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Flexible contracts, or flexible power supply contracts is a term used in the power supply industry in the United Kingdom.
Historically, in the UK, all users of power were on one of a range of standard tariffs. These tariffs varied with the type of usage, the shape of the profile, location, etc. The cost of the energy, metering, and delivery were wrapped up into a single (or perhaps several) kWh figure, and perhaps a demand charge. The key point is that these tariffs combined the energy cost with all the other charges - metering, transmission and so forth.
In a flexible power supply contract a user enters into a contract with an Energy Supplier who undertakes the delivery and metering of the power purchased by the user, but not for the purchase of that power. This type of delivery contract is entered into on a specific date, usually for a specific period of time - 1 year being the typical minimum
The flexible contract then allows the user to contract separately for the actual power he requires, directly with a generator over the lifetime of that delivery contract. If, say, a flexible contract covers an 18-month-ahead period, then the holder of the contract can choose when to buy power – typically in tranches of months at any point in that forward-looking 18-month period.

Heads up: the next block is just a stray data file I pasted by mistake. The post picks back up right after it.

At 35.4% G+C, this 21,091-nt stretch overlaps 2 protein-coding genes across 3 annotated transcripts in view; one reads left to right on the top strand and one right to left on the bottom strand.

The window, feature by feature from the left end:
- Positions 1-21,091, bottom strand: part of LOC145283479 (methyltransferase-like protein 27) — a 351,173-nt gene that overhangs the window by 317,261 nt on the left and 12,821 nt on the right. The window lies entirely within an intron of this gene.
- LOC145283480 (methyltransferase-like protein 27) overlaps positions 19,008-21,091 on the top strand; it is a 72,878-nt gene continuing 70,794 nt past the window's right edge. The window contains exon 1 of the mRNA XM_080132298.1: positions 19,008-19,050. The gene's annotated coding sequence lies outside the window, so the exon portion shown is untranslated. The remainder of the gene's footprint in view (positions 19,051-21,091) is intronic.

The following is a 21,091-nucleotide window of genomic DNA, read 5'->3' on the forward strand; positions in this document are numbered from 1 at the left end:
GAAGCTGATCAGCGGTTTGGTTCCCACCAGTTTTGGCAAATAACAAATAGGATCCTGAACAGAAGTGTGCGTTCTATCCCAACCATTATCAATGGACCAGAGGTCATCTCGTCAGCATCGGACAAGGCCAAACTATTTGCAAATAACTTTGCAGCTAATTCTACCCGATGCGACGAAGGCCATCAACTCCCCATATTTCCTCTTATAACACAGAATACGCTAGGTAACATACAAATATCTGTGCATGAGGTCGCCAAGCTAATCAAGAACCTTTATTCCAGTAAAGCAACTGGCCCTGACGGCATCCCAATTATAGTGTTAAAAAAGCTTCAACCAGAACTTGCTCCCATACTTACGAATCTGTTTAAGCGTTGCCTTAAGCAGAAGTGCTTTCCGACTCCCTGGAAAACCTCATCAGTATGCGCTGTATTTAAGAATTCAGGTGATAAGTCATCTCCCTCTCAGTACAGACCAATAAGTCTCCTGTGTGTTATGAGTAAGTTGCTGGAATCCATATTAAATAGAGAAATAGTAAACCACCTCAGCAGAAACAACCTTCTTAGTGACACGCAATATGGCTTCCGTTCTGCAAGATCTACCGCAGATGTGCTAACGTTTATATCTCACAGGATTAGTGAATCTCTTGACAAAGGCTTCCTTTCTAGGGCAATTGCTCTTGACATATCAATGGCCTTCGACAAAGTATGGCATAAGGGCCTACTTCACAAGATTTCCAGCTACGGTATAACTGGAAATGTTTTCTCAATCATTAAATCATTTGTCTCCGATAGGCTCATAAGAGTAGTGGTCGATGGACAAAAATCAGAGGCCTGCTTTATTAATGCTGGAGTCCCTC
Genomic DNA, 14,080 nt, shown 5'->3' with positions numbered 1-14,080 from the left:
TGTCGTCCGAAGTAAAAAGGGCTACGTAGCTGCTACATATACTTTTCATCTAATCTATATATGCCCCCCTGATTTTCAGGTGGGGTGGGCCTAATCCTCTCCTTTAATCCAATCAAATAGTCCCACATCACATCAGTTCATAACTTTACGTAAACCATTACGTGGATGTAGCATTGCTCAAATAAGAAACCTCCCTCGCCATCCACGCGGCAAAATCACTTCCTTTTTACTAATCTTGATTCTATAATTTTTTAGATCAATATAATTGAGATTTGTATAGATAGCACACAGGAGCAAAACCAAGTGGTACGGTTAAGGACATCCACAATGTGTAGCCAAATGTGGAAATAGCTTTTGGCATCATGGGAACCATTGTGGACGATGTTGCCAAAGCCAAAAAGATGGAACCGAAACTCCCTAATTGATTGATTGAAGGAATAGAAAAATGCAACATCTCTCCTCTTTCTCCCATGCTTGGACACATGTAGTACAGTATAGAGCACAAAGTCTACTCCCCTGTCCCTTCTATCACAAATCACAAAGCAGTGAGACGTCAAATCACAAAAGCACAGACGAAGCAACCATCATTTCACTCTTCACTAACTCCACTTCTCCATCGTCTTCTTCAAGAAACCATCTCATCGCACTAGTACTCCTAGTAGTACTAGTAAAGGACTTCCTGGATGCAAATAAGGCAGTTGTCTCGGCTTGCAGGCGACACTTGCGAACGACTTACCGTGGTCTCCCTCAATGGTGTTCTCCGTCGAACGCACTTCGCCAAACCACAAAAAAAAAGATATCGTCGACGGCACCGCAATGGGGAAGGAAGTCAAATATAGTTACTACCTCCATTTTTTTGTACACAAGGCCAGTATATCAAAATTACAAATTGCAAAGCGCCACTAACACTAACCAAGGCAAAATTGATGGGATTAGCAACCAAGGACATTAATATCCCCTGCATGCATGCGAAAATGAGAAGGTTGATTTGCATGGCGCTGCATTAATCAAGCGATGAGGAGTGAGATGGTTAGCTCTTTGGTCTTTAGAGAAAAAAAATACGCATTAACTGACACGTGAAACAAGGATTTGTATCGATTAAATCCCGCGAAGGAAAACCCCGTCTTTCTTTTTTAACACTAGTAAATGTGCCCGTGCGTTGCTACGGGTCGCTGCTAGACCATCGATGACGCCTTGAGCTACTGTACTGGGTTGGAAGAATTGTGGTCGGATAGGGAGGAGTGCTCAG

This is generally only applicable to large users of power able to have a dedicated purchasing team studying market data, or a purchasing consultant, who will pick the best time to buy power for selected periods ahead - "fixing".
One of the claimed advantages is that by judicious studying the market, and choosing optimal time for purchase, and if necessary and appropriate selling back – "unfixing" – considerable gains can be made.
Typical energy companies offering flexible contracts are, for example: Centrica, EDF, GDF, Eon,
The company arranges to purchase with a generator under instruction from the buyer. The buyer uses various tools such as trading screens from large brokers – Bloomberg and the like.